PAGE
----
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Adding Air Conditioning
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mediaguy99
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PostPosted: Fri Mar 07, 2014 3:14 pm    Post subject: Adding Air Conditioning Reply with quote

I've got a fairly nice 87 tin-top with a 2.5 SOHC Subaru conversion in it. It's an automatic, and it didn't come with AC. So, I found a donor van that has everything but the engine, including the AC. I've even got the compressor from the Subaru I pulled the engine from. What I'd like to know is, has anyone pulled a whole AC system out of a vanagon and installed it into another vanagon that never had AC?

Anything I need to watch out for? Red flags that say "Run away! Get the SmallCar in-dash AC unit instead!"?

I've got the whole AC system out of the donor van--it's in pretty good shape with only a minor crack in the plastic housing, and that's on the "top" side.

Surely someone has done this before. And of course, I did try the "search" and found several posts about folks installing aftermarket AC, or retrofitting the existing AC to Red Tec (which I'll have to do). But if this process is documented somewhere here on the Samba I haven't found it yetÖ and a link to said documentation would be worth it's weight in gold (what do bytes weigh?).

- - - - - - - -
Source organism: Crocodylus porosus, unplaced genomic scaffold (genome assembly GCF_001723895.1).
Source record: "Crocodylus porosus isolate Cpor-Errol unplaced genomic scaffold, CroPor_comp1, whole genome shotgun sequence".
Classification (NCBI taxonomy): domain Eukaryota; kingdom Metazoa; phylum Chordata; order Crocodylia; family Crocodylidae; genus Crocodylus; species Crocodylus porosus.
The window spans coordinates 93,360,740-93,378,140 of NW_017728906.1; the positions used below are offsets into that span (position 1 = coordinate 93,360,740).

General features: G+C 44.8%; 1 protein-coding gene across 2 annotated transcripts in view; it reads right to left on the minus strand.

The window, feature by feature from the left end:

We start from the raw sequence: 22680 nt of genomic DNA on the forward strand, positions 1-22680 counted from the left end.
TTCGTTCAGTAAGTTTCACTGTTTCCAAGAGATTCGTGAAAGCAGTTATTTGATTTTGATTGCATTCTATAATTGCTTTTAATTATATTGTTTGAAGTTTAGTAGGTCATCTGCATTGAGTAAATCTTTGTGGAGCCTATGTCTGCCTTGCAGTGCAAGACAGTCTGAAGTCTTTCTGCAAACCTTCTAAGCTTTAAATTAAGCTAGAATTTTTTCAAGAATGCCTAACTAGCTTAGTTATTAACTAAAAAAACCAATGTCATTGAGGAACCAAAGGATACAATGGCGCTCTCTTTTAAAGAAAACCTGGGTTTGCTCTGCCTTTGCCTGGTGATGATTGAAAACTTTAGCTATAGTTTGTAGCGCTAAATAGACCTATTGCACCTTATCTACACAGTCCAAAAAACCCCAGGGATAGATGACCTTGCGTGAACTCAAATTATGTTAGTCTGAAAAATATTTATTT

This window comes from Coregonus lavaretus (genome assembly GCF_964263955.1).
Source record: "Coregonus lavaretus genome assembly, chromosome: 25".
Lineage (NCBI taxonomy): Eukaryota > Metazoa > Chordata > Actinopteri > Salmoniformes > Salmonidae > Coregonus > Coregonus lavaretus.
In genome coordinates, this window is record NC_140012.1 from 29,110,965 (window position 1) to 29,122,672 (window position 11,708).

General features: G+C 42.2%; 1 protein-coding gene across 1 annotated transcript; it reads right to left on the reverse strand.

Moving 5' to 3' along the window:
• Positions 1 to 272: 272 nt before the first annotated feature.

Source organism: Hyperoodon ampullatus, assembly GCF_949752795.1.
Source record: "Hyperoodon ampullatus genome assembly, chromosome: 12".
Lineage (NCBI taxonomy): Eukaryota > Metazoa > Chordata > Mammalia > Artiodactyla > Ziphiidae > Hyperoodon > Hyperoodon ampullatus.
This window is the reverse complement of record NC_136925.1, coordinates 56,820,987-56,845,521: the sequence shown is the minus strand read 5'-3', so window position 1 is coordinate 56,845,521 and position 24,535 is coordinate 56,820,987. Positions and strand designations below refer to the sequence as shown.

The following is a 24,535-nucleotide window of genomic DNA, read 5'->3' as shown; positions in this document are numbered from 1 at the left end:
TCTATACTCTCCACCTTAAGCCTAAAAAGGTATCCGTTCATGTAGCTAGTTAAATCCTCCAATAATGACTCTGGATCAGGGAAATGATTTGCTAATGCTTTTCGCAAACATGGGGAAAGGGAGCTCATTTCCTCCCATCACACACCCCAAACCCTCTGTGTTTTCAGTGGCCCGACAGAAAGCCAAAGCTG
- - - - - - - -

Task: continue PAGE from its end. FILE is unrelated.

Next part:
Thanks!
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Syncro Jael
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PostPosted: Fri Mar 07, 2014 3:32 pm    Post subject: Reply with quote

That sounds like a serious undertaking.

I have a 1987 Syncro Westy with an EJ22 Subaru. The air conditioning works as well as any I have ridden in. It has been converted to R134a. After some serious (highway time) it will keep the interior around 20į cooler than outside. Nice as long as you are at speed. Around town it just doesn't blow the cold air from the front on you to keep you really comfortable. But much better than no system at all.

I have seen some with vents in the front and that would be ideal. Look in that direction if you want a system that would be better. That is why the tin tops had the roof vents forward. To blow that cool air up by the windshield instead of at the back of your neck. Shocked The back of my get really cold!

Just some thoughts before you head into your project.
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furrylittleotter
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PostPosted: Fri Mar 07, 2014 3:40 pm    Post subject: Reply with quote

What you are proposing is pretty straightforward. Not sure what documentation you are after. It is just a standard install substituting the subaru connections for the vw ones.

As you have probably already noticed, there are a HUGE variety of air conditioning experiences here from people saying it is fantastic and too damn cold to people spending thousands of dollars on theirs and ending up with a system they are never happy with.